This is a fascinating story, and an important one. The accounts of Humiston’s work at the People’s Law Firm, the Ruth Cruger case, and the peonage investigation occupy about the first half of Brad Ricca’s Mrs. Sherlock Holmes. (Humiston was called by that name in the press for a time following the Cruger investigation.) Regrettably, the book weakens markedly after that point. The story wanders back and forth through time, relating the progress of the prosecution of the police officers whose incompetence was revealed by Humiston and Kron and briefly describing a number of additional cases in which Humiston became involved as either a detective or an attorney. (Only one of those police officers was ultimately convicted, and after his release from prison he was rehired by the NYPD!)
Ricca’s account of the events that led to the disgrace and fall of the great female detective from public favor is choppy and difficult to understand. Apparently, she departed from her customary caution and reliance on facts to publicly announce as proven fact a number of salacious rumors. Unwisely, she spoke publicly and bragged to the press that she had proof about the mistreatment and even murder of young women at an army base on Long Island where troops were being mustered before shipment to France in the closing year of World War I. Humiston repeatedly insisted she had affidavits and other proof in hand, and at one point that she had even delivered this information to the authorities. But never did any such information surface. Obviously, she had chosen the wrong target—an army base in the midst of a popular foreign war. Although Humiston continued to speak out on white slavery for many years afterward, and she did meet success from time to time in defending accused murderers, her role as “Mrs. Sherlock Holmes” was clearly over.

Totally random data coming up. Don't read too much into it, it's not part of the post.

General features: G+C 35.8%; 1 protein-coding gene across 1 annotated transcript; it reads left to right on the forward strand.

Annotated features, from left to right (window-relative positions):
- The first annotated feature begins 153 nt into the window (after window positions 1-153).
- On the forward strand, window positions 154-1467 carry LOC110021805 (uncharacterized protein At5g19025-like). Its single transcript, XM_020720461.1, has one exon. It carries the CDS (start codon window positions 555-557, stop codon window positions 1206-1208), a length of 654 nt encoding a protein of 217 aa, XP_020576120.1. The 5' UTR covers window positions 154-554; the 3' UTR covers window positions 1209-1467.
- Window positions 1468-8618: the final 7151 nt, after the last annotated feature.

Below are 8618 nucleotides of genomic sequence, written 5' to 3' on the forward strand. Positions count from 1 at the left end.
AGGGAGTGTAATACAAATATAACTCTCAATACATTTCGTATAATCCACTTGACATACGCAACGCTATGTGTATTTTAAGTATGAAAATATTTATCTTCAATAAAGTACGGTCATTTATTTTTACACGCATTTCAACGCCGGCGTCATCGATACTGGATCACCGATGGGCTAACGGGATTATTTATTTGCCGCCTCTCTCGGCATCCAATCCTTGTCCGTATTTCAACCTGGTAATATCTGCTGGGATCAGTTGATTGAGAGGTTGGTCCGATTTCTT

Brad Ricca has written two nonfiction books and a volume of poetry. He teaches creative writing at Case Western Reserve in Cleveland, where he was born, raised, and still lives. Mrs. Sherlock Holmes is a nominee for a 2018 Edgar Award for Best Fact Crime.
For further reading
For my review of a more accomplished nonfiction book about another headline-grabbing case that garnered nationwide attention in the same era, see The case that helped put the FBI on the map. It’s about David Grann’s excellent book, Killers of the Flower Moon.